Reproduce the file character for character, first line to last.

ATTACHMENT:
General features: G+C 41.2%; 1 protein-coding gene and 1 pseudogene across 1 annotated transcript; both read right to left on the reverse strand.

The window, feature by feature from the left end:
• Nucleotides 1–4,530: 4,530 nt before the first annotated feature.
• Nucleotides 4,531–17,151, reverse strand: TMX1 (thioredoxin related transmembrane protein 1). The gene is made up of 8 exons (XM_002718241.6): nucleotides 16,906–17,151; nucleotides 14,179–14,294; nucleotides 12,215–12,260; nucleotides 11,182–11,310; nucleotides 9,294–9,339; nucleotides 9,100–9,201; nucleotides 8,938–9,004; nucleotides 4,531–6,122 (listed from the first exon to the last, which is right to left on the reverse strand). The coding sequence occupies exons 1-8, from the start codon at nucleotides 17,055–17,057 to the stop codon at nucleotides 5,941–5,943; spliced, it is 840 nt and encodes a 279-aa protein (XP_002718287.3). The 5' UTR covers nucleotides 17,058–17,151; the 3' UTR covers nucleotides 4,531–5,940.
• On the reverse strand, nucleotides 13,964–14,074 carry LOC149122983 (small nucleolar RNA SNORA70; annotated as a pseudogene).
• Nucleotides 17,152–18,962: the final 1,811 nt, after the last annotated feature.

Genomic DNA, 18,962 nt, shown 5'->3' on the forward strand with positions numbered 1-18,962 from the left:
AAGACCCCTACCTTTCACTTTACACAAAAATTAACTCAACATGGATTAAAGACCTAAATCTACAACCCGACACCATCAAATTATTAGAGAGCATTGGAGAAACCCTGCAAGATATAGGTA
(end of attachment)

General features: G+C 41.2%; 1 protein-coding gene and 1 pseudogene across 1 annotated transcript; both read right to left on the reverse strand.

The window, feature by feature from the left end:
• Nucleotides 1–4,530: 4,530 nt before the first annotated feature.
• Nucleotides 4,531–17,151, reverse strand: TMX1 (thioredoxin related transmembrane protein 1). The gene is made up of 8 exons (XM_002718241.6): nucleotides 16,906–17,151; nucleotides 14,179–14,294; nucleotides 12,215–12,260; nucleotides 11,182–11,310; nucleotides 9,294–9,339; nucleotides 9,100–9,201; nucleotides 8,938–9,004; nucleotides 4,531–6,122 (listed from the first exon to the last, which is right to left on the reverse strand). The coding sequence occupies exons 1-8, from the start codon at nucleotides 17,055–17,057 to the stop codon at nucleotides 5,941–5,943; spliced, it is 840 nt and encodes a 279-aa protein (XP_002718287.3). The 5' UTR covers nucleotides 17,058–17,151; the 3' UTR covers nucleotides 4,531–5,940.
• On the reverse strand, nucleotides 13,964–14,074 carry LOC149122983 (small nucleolar RNA SNORA70; annotated as a pseudogene).
• Nucleotides 17,152–18,962: the final 1,811 nt, after the last annotated feature.

Genomic DNA, 18,962 nt, shown 5'->3' on the forward strand with positions numbered 1-18,962 from the left:
AAGACCCCTACCTTTCACTTTACACAAAAATTAACTCAACATGGATTAAAGACCTAAATCTACAACCCGACACCATCAAATTATTAGAGAGCATTGGAGAAACCCTGCAAGATATAGGTA